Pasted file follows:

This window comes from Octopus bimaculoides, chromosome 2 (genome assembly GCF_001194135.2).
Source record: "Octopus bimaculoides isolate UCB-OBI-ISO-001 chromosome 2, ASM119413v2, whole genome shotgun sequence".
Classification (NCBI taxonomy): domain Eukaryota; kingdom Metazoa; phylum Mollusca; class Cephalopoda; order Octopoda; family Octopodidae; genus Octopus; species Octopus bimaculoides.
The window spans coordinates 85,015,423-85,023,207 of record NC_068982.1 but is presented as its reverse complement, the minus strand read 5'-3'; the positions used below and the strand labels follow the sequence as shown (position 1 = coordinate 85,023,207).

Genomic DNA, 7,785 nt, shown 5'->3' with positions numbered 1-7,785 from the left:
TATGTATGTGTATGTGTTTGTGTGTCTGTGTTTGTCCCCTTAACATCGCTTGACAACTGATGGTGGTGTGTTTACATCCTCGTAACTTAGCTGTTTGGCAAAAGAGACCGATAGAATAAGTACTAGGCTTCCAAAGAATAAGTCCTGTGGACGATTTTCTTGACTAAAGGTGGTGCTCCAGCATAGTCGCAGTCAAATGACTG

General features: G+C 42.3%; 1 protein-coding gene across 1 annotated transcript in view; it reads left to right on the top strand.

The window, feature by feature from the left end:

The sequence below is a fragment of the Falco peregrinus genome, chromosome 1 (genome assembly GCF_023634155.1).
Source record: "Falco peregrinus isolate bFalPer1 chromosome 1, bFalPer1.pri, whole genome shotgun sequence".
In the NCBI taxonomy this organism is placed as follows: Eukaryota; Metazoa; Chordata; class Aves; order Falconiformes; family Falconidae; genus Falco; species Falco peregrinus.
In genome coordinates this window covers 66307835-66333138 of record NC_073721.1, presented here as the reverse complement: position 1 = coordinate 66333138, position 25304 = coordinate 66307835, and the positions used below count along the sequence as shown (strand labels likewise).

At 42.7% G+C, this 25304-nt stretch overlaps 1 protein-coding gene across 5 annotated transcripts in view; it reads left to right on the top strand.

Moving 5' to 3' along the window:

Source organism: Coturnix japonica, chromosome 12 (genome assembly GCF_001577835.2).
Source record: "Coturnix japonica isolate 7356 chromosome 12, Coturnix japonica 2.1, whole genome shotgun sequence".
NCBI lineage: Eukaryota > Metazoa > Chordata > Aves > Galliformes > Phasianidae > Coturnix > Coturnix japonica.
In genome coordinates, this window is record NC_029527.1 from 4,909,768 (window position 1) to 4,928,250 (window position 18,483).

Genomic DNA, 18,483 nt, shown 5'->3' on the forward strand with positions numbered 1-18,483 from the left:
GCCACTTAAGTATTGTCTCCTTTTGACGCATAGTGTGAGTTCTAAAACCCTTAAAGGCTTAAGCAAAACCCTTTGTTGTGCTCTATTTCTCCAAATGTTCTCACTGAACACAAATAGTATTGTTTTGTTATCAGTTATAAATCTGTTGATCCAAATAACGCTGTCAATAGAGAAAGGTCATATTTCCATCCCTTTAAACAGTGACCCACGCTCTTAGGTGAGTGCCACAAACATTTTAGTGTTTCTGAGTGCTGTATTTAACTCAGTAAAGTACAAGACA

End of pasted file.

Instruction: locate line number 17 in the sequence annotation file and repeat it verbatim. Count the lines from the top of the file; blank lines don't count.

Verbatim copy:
NCBI lineage: Eukaryota > Metazoa > Chordata > Aves > Galliformes > Phasianidae > Coturnix > Coturnix japonica.